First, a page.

ShowMax Growth

Africa’s video-on-demand sector, until a couple of years ago, comprised a handful of micro-local startups doing their best to build a scene.

That has all changed. Nollywood-focused iROKO has become a major player, securing investment and major deals to provide Nigerian films on-demand. South African internet and media group Naspers launched video-on-demand service ShowMax in 2015, which has since expanded across Africa.

In January 2016 came the long-awaited news that Netflix was launching in Africa, while just this month Malaysian video-on-demand company iflix has closed a US$90 million funding round to expand into Africa.

ShowMax, in particular, has demonstrated major potential. The company has, with the backing of Naspers, already started expanding outside Africa, recently launching in Poland.

Though much of the content on ShowMax platforms is the same in each country, the company has made it a priority to ensure it has as much local content as possible. This allows it to compete with more local alternatives while also differentiating itself from more general, global services such as Netflix.

Chris Savides, head of ShowMax Africa, says the European launch is proof that the hyper-local concept, pioneered in Africa, has wider application.

Rather than sticking with a standard model globally and going with light-touch localisation, going hyper-local model is what Savides says is behind ShowMax’s rapid growth.

“This involves having management teams in place locally who are much better placed to identify needs not yet being addressed in terms of product features, functionality and content,” he told AFKInsider via email.

ShowMax’s hyper-local model applies not just to content, but to payments.

“As an example, with relatively low credit card penetration in South Africa we developed a prepaid voucher model and partnered with major retailers and banks,” Savides said. “We also integrated with telcos to give add to bill functionality. In Kenya, meanwhile, the payments challenge was different, the solution to which was integrating with Safaricom’s M-Pesa mobile money service.”

Savides says he is not concerned with the competition as the market is big enough for everyone.

“We see in multiple markets that people are happy to sign up to more than one SVOD (subscription video-on-demand) service as long as each is providing something of value to the consumer,” he said.

“Fundamentally it’s about giving people choice and a new way to watch TV shows and movies. We’ve got the rise of low-cost tablets and smartphones in Africa and we’ve got faster mobile connectivity rolling out, so the basics are lining up. In our view it’s inevitable that internet TV will take off in the same we we’ve already seen on multiple continents.”

In fact, in Savides’ view, the biggest competition is piracy.

“You’ve got to offer something more convenient and valuable to tempt people away from illegal viewing routes. Having said all of this, perhaps the single biggest factor affecting the uptake of SVOD services in Africa is the cost of mobile data,” he said.

It has certainly proven challenging to make subscription video on demand a success in Africa. A number of such services have started and already shut up shop. Savides says it is not an easy business. This is because it is not just about the technology, but also about having a deep understanding of customer needs and content.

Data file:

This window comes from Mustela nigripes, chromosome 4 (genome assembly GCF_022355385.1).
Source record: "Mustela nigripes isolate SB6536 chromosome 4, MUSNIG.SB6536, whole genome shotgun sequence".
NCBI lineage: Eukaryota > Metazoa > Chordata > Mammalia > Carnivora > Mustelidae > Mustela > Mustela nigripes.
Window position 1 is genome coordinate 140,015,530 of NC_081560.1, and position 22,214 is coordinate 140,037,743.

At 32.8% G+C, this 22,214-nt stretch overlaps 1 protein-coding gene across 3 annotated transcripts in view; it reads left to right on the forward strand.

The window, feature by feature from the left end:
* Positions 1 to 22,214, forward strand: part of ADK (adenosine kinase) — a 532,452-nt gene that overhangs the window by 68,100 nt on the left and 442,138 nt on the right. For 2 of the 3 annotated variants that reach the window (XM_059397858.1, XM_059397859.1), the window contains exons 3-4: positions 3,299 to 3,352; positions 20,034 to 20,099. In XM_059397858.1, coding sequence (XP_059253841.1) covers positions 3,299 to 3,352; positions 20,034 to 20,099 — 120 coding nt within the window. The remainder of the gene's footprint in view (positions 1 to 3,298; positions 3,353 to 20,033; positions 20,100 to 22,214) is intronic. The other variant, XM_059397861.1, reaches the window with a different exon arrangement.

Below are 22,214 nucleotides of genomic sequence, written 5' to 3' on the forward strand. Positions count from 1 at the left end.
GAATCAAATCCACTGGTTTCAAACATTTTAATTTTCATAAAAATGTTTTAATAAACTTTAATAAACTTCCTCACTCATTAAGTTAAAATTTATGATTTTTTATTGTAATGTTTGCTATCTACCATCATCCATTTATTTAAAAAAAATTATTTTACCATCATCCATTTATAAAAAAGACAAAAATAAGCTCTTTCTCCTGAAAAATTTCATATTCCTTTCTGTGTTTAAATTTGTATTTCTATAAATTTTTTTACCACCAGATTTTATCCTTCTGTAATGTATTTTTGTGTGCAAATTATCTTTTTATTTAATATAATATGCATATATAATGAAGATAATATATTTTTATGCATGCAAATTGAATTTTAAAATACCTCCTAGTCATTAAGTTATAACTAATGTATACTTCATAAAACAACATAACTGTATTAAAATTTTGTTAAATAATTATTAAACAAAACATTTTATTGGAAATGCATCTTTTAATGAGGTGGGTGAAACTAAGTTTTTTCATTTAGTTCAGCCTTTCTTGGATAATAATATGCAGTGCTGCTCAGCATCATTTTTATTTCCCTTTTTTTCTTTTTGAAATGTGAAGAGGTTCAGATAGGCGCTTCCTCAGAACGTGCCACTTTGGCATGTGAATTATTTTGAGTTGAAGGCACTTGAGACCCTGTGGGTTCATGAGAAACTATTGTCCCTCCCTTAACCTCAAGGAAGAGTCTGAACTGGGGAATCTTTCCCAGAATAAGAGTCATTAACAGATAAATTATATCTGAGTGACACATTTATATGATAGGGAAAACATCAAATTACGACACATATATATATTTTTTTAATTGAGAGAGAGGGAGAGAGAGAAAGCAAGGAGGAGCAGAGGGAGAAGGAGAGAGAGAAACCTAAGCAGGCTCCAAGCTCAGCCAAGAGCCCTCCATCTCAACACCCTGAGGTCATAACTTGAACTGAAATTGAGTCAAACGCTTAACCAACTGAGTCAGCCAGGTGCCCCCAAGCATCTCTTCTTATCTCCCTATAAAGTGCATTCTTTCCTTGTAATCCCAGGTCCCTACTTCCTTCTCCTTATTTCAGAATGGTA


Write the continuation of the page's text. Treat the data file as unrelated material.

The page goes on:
“You definitely need to understand customer needs and deliver according to those. It may be that your niche isn’t the type of content but how you deliver that content in a way nobody else is doing,” he said.

“Having said that, we’re not finding there’s one silver bullet to crack customer demand – you need to get a whole bunch of things right simultaneously and keep tweaking in a hundred different places to get things right.”

iROKO founder Jason Njoku certainly has experience of that, having worked for years to establish his company as a major player. That is something he now believes he has done.

“It’s a brutal market, as essentially, you are building a highly complex and financially draining product that the vast majority of your audience cannot actually access, because of poor or wildly expensive broadband costs,” Njoku told AFKInsider.

“iROKOtv tried, for many years, to make VOD work. We couldn’t make it work, and therefore pivoted, pretty abruptly, to a new model of mobile-only, download-only and relaunched the product. The results were staggering. We were finally, finally able to bring our content to our largest market.”

ShowMax’s success, he feels, is down to its deep pockets, having the financial weight of Naspers behind it.

“To make a splash, to launch a genuinely premium and scalable product, to secure the quality and quantity of content you need to feed an insatiable, content hungry audience, I’d hazard a guess that you’d need around US$50 million. That’s a big number for entertainment in the current climate,” he said.

“There are very few niches left where broadcasters and platforms aren’t bidding up content prices. We were first to market, with Nollywood. We went narrow and deep – we listened to our audience. We’ve also spearheaded and found a new niche within that.”

That is why Njoku has no concerns about the growth of the likes of ShowMax.

“We create and own 65 per cent of our content forever. With our channels across DStv, StarTimes and Zuku, we have no customer acquisition costs. So we’re building our brand and sharing our content across the continent pretty quickly,” he said.

“We’ve focused on our own offering and our platforms, and have built out our niche and our brand, which differs significantly from the likes of Netflix of ShowMax.”

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